Your teens and tweens engage in a lot more risky behavior online than you think, according to a new survey by the online security firm McAfee.
McAfee’s 2013 “Digital Deception: Exploring the Online Disconnect between Parents and Kids” examined the behavior of tweens, teens and college-age kids and contrasted that with what their parents knew about kids’ online experiences.
The sad answer is not much.
• 88 percent of tweens and teens said their parents trust them to be safe online, but most acknowledged abusing that trust by posting intimate details about themselves (including phone numbers, email addresses, the name of their schools and home addresses). Risky behavior starts in the tween years but picks up significantly as kids get older, McAfee found.
•Kids often seek online information about topics they hesitate to talk to parents about. Close to 70 percent of those 18 to 24 have looked up information about sex, sexually transmitted diseases and pregnancy. About 30 percent of teens and young adults sought out information on depression, but only 6 percent of their parents were aware of it. A quarter looked up information on drugs without their parents’ knowledge. About 15 percent of kids looked up information about suicide or eating disorders, but less than three percent of their parents knew.
• Nearly half of kids said they’d seen sexual content online that disturbed them or made them feel uncomfortable, but less than 20 percent of parents knew about it. Almost 40 percent of kids intentionally looked up simulated or real-life violence online and almost a quarter sought out sex or pornography sites. About 10 percent had shared intimate photos or videos of themselves.
• A quarter of the young people surveyed said they’d witnessed cruel behavior online, mostly on Facebook. Nearly 13 percent said they’d been victims of cruelty online. In either case, parents rarely knew.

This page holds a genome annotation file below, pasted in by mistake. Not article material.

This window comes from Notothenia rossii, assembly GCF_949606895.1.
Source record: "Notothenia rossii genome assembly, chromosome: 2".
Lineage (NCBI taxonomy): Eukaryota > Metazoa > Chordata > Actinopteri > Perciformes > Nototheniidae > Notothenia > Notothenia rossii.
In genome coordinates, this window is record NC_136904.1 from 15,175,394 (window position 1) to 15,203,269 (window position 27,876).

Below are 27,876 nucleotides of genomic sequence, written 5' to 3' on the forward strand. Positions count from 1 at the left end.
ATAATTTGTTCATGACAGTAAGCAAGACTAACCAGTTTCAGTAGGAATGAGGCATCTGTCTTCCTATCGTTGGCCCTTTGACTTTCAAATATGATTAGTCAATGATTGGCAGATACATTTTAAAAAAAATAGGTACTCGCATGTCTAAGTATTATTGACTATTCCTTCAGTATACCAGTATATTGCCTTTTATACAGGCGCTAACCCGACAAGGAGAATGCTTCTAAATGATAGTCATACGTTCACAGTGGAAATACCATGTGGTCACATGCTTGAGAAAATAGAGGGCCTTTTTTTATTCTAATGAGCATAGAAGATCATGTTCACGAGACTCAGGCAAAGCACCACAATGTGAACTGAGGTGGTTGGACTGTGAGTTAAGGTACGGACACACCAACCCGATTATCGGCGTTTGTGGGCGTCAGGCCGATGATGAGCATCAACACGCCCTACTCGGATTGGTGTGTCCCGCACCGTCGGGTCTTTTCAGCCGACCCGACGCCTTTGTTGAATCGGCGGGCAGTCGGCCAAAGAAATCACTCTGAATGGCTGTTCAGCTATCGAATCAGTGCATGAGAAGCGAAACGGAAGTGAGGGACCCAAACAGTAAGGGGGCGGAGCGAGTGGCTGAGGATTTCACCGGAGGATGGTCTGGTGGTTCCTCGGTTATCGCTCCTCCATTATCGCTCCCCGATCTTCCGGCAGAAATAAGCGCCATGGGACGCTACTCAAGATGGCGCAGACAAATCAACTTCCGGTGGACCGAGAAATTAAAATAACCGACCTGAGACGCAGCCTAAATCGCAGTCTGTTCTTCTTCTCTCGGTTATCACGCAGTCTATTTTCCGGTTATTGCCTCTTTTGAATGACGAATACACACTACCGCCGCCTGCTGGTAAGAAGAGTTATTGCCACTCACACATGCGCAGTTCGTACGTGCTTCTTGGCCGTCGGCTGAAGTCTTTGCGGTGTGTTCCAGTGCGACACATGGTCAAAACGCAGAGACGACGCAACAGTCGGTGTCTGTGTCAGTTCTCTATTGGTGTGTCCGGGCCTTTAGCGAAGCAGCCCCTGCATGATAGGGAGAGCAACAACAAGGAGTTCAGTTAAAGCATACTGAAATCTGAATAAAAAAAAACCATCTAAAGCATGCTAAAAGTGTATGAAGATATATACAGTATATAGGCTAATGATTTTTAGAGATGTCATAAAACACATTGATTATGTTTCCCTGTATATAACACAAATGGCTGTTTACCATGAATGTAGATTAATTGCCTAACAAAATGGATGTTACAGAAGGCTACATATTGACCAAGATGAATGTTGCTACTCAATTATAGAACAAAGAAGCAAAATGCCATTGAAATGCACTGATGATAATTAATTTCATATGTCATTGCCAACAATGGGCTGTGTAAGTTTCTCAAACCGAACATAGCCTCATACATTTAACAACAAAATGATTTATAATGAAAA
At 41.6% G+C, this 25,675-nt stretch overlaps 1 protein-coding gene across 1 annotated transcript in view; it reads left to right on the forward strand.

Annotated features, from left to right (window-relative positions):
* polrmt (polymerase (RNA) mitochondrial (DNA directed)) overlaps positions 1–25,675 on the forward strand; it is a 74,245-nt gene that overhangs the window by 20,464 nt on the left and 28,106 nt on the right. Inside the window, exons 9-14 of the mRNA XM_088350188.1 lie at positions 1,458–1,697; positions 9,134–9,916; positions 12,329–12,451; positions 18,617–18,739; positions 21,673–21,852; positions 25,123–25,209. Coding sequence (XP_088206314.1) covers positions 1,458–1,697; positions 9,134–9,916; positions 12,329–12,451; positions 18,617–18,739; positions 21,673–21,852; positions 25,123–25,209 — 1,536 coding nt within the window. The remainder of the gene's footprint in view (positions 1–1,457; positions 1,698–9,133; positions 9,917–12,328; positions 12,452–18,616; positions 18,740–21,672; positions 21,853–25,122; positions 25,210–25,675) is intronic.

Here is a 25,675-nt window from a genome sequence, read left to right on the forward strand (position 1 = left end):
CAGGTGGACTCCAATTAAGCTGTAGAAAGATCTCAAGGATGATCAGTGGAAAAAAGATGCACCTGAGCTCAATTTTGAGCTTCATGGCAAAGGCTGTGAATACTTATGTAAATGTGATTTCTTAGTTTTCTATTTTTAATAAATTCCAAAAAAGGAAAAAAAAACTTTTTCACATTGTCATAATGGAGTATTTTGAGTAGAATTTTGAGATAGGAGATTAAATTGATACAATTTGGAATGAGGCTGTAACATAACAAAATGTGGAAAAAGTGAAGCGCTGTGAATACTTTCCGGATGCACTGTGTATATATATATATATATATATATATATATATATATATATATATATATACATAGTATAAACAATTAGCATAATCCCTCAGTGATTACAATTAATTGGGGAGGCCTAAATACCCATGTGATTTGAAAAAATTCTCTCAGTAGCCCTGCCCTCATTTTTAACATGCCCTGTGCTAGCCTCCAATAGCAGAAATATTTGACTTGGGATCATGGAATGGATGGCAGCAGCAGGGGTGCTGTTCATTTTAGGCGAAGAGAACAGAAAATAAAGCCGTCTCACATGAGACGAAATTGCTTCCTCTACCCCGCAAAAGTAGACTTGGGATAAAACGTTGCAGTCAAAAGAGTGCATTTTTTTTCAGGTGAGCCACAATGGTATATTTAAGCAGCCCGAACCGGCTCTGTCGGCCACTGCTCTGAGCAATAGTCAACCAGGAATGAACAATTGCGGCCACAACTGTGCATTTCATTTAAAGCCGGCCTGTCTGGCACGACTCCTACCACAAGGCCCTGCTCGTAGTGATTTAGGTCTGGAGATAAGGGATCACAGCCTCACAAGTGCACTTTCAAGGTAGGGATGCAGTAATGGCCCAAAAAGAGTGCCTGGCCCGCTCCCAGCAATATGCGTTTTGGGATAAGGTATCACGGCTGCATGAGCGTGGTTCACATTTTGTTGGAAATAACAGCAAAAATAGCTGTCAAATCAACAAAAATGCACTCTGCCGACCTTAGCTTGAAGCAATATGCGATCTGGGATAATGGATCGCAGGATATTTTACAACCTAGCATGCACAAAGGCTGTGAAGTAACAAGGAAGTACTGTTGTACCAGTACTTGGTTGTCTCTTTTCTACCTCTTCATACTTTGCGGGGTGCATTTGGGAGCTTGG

Most parents feel overwhelmed by technological hurdles, ignorance their tech-savvy kids use to their own advantage, McAfee found in online interviews with parents and teens conducted in the first two weeks of April.
Most tweens, teens and young adults said they hid their online activities from parents. Kids cleared browser histories, hid or deleted videos, or created email or social media accounts their parents know nothing about. About 11 percent of tweens and 17 percent of teens had downloaded and used a different browser than their parents to cover their tracks.
No wonder so many parents reported feeling outflanked.
More than 70 percent of parents surveyed said they don’t have the time or energy to keep up with their kids’ online activities. Nor do they know how to monitor them.
Parents of tweens were the most likely to say they feel so overwhelmed by technology that they just hope for the best when their kids are online.
McAfee’s advice? Buck up.
Parents should try to monitor kids’ activities to keep them safe.
But because kids are adept at learning how to bypass controls, parents need also must engage in regular, ongoing conversations with kids about online safety and the consequences of risky behavior, McAfee said.
Start talking when kids are tweens, the security firm said, and step up conversations as kids move into their teen years, when they’re most likely to engage in risky and deceptive behavior.
Although McAfee doesn’t say so, parents also can leverage kids’ love of technology to find a fitting consequence for risky behavior.
Close to 87 percent of kids check their social media accounts daily.
Take away their technology for a while and, chances are, they’ll pay attention.